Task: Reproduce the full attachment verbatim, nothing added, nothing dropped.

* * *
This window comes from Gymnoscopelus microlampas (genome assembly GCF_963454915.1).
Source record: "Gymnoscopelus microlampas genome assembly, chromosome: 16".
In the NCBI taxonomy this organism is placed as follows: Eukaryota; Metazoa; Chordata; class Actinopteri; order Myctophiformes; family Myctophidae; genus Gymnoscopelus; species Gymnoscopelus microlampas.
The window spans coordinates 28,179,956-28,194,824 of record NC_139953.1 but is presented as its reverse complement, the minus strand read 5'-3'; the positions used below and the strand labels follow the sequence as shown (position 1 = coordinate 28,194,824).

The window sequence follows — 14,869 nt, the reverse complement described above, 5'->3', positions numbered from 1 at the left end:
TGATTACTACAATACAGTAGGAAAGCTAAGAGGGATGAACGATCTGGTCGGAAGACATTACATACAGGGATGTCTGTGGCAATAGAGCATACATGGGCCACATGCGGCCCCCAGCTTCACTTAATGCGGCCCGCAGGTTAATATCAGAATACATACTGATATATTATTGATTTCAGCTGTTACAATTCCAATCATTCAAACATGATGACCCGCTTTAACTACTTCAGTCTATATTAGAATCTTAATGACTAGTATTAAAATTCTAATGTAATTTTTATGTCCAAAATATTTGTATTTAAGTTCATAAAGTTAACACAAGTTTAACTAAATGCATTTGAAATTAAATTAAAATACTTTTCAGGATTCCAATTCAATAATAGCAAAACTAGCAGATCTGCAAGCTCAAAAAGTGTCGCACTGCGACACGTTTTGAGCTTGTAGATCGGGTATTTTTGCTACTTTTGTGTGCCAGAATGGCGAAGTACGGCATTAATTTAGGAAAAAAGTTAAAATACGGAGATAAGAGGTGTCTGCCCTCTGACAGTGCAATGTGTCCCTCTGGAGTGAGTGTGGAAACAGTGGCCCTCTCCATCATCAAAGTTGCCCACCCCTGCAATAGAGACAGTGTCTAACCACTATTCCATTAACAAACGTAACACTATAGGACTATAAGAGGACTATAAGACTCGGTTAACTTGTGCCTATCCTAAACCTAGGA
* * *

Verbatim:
This window comes from Gymnoscopelus microlampas (genome assembly GCF_963454915.1).
Source record: "Gymnoscopelus microlampas genome assembly, chromosome: 16".
In the NCBI taxonomy this organism is placed as follows: Eukaryota; Metazoa; Chordata; class Actinopteri; order Myctophiformes; family Myctophidae; genus Gymnoscopelus; species Gymnoscopelus microlampas.
The window spans coordinates 28,179,956-28,194,824 of record NC_139953.1 but is presented as its reverse complement, the minus strand read 5'-3'; the positions used below and the strand labels follow the sequence as shown (position 1 = coordinate 28,194,824).

The window sequence follows — 14,869 nt, the reverse complement described above, 5'->3', positions numbered from 1 at the left end:
TGATTACTACAATACAGTAGGAAAGCTAAGAGGGATGAACGATCTGGTCGGAAGACATTACATACAGGGATGTCTGTGGCAATAGAGCATACATGGGCCACATGCGGCCCCCAGCTTCACTTAATGCGGCCCGCAGGTTAATATCAGAATACATACTGATATATTATTGATTTCAGCTGTTACAATTCCAATCATTCAAACATGATGACCCGCTTTAACTACTTCAGTCTATATTAGAATCTTAATGACTAGTATTAAAATTCTAATGTAATTTTTATGTCCAAAATATTTGTATTTAAGTTCATAAAGTTAACACAAGTTTAACTAAATGCATTTGAAATTAAATTAAAATACTTTTCAGGATTCCAATTCAATAATAGCAAAACTAGCAGATCTGCAAGCTCAAAAAGTGTCGCACTGCGACACGTTTTGAGCTTGTAGATCGGGTATTTTTGCTACTTTTGTGTGCCAGAATGGCGAAGTACGGCATTAATTTAGGAAAAAAGTTAAAATACGGAGATAAGAGGTGTCTGCCCTCTGACAGTGCAATGTGTCCCTCTGGAGTGAGTGTGGAAACAGTGGCCCTCTCCATCATCAAAGTTGCCCACCCCTGCAATAGAGACAGTGTCTAACCACTATTCCATTAACAAACGTAACACTATAGGACTATAAGAGGACTATAAGACTCGGTTAACTTGTGCCTATCCTAAACCTAGGA